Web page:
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Useful data on becoming a data professional

Data literacy is one of the most important skills to master, as all professionals across vocations need to be able to use data to make the best decisions.
Read time 4min 20sec

Data is all around us. With consumers generating around 1.7MB of data every second (2020), is it any wonder that companies seem to be riding a wave of data and analytical insights? Well, maybe ‘drown’ is a better word to use.

Consider for a moment the following statistics:

  • Google gets over 3.5 billion searches daily.
  • WhatsApp users exchange up to 65 billion messages daily.
  • It is estimated there were around 40 trillion gigabytes of data (40 zettabytes) created in 2020. By 2025, it is estimated that the global datasphere will grow to 175 zettabytes.
  • Based on available speed and bandwidth, it would take a person approximately 181 million years to download all the data from the Internet.

The statistics around data creation and what it means to the bottom line of a business is staggering. Over the past decade, big data and analytics has become the centre of insight for businesses as they harness the massive volume of data to align strategy, help teams collaborate, uncover new opportunities and compete in the global marketplace.

So, it is a pretty fair statement to say that we live in an age of big data. It is being used to harvest and improve everything from industrial processes, to keeping shelves stacked, to accurately targeting digital ads.

As such, it is equally fair to say that data literacy is going to become one of the most important skills to master, across all professions, going forward. No longer confined to the ‘techies’ – people across all vocations will need to be able to use data to make the best decisions.

Whether at a personal level, or a business level, data availability and the ability to tease accurate and valuable insight from that data is going to become a skill everyone will have to master to some degree.

However, what if you are eager to take your skills to the next level and explore a career in data analytics, data science, marketing, etc?

It may seem a bit daunting to try and pick one particular role within the datasphere. Data scientist, data analyst, machine leaning specialist, data visualisation specialist, software engineer, technical business analyst – it is a lot. The thing to remember though is that you do not have to be an expert in all of the possible spaces instantly.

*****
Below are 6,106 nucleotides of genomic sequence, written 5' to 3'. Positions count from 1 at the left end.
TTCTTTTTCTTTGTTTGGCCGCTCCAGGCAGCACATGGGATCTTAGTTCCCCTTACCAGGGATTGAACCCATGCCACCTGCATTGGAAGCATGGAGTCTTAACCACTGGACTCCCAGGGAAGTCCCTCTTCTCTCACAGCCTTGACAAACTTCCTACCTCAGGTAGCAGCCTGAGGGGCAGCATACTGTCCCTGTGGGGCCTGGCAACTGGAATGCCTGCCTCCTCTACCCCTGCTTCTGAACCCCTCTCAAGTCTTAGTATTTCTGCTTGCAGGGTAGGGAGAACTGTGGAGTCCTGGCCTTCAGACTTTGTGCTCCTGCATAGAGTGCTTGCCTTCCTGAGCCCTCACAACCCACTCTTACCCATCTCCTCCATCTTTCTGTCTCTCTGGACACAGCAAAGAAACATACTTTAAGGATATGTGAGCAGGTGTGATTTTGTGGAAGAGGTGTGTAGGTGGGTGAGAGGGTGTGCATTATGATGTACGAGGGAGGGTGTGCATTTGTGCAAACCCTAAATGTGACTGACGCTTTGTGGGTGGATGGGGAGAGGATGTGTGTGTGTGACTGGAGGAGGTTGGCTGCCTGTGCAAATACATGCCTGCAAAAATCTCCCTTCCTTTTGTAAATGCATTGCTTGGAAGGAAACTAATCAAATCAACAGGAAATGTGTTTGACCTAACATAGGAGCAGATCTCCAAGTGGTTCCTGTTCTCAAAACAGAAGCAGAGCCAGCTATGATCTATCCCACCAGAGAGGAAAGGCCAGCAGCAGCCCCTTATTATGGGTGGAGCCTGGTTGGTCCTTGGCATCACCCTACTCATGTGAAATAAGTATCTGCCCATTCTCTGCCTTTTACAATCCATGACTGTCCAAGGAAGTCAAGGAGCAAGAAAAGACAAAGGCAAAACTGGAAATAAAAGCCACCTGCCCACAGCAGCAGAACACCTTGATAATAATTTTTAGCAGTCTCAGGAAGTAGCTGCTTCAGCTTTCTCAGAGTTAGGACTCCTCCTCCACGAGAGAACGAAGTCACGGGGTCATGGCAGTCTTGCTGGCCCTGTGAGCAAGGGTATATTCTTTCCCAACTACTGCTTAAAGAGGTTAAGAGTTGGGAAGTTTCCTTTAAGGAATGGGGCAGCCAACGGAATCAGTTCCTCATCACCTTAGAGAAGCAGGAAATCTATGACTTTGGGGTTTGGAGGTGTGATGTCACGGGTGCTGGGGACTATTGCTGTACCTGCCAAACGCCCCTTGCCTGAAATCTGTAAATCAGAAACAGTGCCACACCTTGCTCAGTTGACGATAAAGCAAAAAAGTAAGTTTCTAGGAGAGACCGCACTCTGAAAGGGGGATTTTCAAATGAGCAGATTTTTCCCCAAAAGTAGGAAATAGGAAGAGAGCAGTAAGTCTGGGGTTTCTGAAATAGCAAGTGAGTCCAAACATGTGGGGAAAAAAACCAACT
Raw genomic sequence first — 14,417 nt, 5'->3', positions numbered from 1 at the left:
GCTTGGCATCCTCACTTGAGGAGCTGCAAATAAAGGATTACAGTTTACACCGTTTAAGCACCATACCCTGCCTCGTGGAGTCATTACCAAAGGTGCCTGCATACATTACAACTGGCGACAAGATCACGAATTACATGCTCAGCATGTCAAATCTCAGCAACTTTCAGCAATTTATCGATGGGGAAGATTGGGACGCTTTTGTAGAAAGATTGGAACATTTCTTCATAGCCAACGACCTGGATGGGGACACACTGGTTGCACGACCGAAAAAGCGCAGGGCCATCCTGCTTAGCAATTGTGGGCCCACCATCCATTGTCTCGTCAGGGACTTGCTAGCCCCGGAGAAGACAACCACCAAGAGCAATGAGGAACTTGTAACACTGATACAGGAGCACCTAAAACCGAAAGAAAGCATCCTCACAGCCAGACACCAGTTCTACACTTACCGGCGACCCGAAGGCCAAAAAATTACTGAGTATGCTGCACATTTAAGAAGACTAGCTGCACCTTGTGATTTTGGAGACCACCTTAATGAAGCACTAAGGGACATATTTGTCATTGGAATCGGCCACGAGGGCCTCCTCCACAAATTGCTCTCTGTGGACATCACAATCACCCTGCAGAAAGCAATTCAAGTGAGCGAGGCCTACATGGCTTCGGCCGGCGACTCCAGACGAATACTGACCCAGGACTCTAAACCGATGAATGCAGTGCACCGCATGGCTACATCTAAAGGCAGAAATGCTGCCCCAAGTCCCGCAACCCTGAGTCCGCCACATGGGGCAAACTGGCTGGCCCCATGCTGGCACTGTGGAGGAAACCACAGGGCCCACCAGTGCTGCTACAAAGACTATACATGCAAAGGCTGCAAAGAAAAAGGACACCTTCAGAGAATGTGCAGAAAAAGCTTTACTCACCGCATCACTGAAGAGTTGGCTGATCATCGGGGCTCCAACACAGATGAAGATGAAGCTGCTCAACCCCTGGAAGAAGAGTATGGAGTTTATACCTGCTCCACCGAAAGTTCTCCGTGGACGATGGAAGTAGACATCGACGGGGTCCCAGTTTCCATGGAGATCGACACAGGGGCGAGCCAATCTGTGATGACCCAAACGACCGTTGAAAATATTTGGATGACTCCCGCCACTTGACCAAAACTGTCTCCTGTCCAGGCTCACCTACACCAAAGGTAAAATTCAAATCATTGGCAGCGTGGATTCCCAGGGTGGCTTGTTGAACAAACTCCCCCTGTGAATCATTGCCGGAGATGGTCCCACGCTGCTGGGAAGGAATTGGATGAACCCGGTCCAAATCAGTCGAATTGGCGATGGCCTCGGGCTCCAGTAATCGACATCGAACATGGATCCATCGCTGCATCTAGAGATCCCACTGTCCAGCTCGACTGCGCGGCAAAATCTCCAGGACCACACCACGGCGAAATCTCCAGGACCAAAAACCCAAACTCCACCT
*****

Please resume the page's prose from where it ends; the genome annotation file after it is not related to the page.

If interested in data, pick a role and see if you can find someone to mentor you. Whether it be data analyst or data scientist – many of the skills you will gain in any of the chosen roles will be universal to a greater or lesser degree.

The statistics around data creation and what it means to the bottom line of a business is staggering.

Pick a programming language and do whatever you need to in order to qualify or become proficient in it. Some of the most powerful analytics tools available are free to use, or crowdfunded.

Pick a course either through a university/college or via an in-house graduate programme and slowly learn the concepts and ideas. Due to businesses worldwide fully embracing the power that lies in the massive amounts of data that is available, many of them have developed in-house graduate programmes that will teach you all of the above and supply you with a mentor to help make your journey easier.

Focus on the practical applications of data. Knowing how to sift through disparate data looking for patterns, anomalies and insight is perhaps the most useful skill you can have as a data professional. The programming language or tool becomes almost secondary to that, as long as the data can be consumed and analysed. You have to know how to code, but you do not necessarily have to know computer science.

Next most important, in my opinion? The ability to translate the insight you glean into something that is useful or understandable to business. So, excellent visualisation or communication skills are vital. There is no point in finding the pearls of wisdom if you cannot explain to anyone why it is a pearl and why it should be invested in.

Lastly, becoming a data specialist will not happen overnight. And you will not ever stop learning. Every day, new insight, new tools, new industry standards, etc, become available. These can be used to hone skills, to further train the instinctive insight or gut feel many data professionals build over time. Knowing instinctively there is something worth looking for, if not necessarily understanding why. 

Data is all around us and for many, it is the driving force behind what we do all day. The nitty-gritty of searching through a massive dataset for the answers to a question a business has asked.

Even more thrilling? Searching through a massive dataset and finding the answer to a question no one has ever thought to ask yet. That is the power of data!

Jessie Rudd

Technical business analyst at PBT Group

Jessie Rudd is a technical business analyst at PBT Group, a position she has held since 2011. In this role, she is responsible for combining data analysis assignments and researching new technologies in this space. Rudd holds training in IT (computer management) and has been exposed to a number of industries over the past 10 years, including BI, financial services, retail, market research, as well as corporate functions such as call centres, human resources and IT. This broad experience allows her to grasp the complexity attached to converting data into intelligence. Rudd has a passion for investigating new technologies and making others aware of them, as well as finding the most efficient tools for successfully undertaking a required task.

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